So true, Annette. When your life changes suddenly, you can even forget entirely that you were ever headed to Italy!
Thx for including this wonderful essay here for us. I never would have come across it otherwise. It’s so true for all types of unexpected realities that surprise us in life whether they be disabilities or chronic disease or sudden loss or failed expectations, anything we now have to learn to live with from now on. THANK YOU!
Thanks QB – I love Emily’s words too. Very applicable to LIFE!
In 1999 we landed in Holland, however for the first year we thought we were in Italy.
Our son, now 13, is autistic and has ADHD. When we first started noticing signs of his disabilities (around 13 months) we felt overwhelmed and alone. With no map or tour guide we stumbled through the dark streets and eventually found our way.
Our way isn’t without challenges, stress, guilt, hope & happiness, it is just our way or shall I say his way.
A few years ago we finally visited Italy (figuratively and literally) and I have to say it was wonderful.
What a wonderful analogy, Marlene. I was just reading today about something called The Paris Syndrome, an actual range of psychiatric symptoms identified among tourists whose fantasies about seeing Paris for the first time cannot possibly match the reality. As expectant mothers, our fantasies about our babies never include having to live with disability. “Not what I signed up for!” as we used to say when I worked in hospice/palliative care. Thanks so much for sharing your perspective here – glad you finally got to Italy! 😉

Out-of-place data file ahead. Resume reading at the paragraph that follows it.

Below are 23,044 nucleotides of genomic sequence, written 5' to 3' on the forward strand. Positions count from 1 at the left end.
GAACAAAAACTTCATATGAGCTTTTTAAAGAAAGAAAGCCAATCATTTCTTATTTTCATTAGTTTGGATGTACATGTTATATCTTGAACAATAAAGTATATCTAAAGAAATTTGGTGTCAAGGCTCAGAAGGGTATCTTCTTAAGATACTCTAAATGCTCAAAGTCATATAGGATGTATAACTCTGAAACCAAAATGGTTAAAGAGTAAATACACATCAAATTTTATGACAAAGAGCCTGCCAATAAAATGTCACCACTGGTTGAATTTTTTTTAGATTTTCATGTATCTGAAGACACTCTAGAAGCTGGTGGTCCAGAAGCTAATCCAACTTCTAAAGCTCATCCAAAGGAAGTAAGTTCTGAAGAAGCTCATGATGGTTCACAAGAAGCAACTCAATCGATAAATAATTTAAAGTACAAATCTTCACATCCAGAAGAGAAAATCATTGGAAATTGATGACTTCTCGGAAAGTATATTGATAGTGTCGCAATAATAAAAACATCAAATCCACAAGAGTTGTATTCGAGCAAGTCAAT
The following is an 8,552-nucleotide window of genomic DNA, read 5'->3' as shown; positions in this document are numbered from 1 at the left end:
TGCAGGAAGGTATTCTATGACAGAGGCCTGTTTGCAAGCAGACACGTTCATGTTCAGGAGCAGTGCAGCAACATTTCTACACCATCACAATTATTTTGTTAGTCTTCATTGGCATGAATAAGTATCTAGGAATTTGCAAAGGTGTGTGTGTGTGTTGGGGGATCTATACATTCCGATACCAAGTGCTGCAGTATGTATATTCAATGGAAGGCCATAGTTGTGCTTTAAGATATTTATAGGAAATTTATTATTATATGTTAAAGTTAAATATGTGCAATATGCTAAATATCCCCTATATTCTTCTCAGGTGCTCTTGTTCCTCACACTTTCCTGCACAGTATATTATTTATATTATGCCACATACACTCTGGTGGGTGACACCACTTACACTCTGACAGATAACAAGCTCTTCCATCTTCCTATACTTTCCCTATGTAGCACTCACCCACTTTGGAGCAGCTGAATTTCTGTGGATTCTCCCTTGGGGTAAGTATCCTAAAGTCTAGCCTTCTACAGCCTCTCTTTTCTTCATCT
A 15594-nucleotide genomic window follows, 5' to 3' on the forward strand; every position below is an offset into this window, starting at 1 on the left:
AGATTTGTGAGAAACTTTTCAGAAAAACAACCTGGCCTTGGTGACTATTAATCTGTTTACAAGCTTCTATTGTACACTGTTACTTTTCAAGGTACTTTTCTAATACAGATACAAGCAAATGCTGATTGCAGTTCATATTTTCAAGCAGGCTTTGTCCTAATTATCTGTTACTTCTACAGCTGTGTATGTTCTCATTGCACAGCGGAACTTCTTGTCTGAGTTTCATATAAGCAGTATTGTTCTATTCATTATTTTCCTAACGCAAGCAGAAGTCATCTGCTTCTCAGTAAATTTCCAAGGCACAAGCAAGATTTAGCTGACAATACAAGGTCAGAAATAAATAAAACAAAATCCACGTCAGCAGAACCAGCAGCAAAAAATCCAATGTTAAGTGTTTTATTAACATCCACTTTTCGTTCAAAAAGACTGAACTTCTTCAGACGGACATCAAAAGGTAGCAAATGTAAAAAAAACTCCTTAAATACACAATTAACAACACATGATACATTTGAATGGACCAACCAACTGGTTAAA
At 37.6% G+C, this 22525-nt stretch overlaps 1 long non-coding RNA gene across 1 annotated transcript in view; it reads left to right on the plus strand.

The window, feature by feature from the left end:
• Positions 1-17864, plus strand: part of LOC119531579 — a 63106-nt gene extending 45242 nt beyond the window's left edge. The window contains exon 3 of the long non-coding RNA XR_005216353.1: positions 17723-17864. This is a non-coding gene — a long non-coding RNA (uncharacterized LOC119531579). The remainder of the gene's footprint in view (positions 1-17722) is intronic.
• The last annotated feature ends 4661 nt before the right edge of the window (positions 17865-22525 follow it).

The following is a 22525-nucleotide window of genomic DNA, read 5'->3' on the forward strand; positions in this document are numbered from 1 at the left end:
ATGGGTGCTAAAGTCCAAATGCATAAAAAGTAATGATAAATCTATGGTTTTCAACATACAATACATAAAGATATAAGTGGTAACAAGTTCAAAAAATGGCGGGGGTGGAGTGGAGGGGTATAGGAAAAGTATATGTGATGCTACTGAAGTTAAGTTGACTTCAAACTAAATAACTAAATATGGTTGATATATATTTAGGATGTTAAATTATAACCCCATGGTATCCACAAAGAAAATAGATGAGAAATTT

You remind me of a time I actually said something similar when a passenger was disgruntled that there was a woman on the flight deck. “What, we’re not in Montreal?! Oh, I am so bad at reading a map!!”
Apropos Holland- I believe my ticket was for Italy but I am in the slums of Rio right now with no way out. This too shall pass, and soon, I hope.
Hi JetGirl – I think the penny finally just dropped as I was typing your name: are you a pilot?
Love your Montreal comeback! And I hope your layover in Rio ends soon – or you’ll at least get to enjoy the lovely view from Christo Redentor . . .
A friend of mine and her family recently sold their house and belongings to live their fantasy life in France. They had dreamed of this for a long time. They took a risk for which I admire them so much, and they finally found a place to rent. It wasn’t easy accepted in France, they used only their savings, they were not allowed to work, things went wrong every day. I too was waiting for that rainbow moment when everything worked out. Until, the place they were renting was completely flooded up to their stomachs. After all their dreams, their guts, they are now desperately trying to come “home” to the States.
A life lesson for us all, keep in neutral or cautiously optimistic, we don’t know what life will throw us at any minute. Be open and swim with the waves. Life is like that. We have no other choice.
Laurie aka Peachy Keen Junior
So true, PKJ. We really do not know what life will bring next. On the other hand, I have friends who did as your friends did after they retired, and are indeed now living their own “fantasy life” in France. C’est la vie, n’est-ce pas? At least your friends did what so many of us are not brave enough to even try (follow that dream!) – I hope they get to that realization one day once they are safely back home.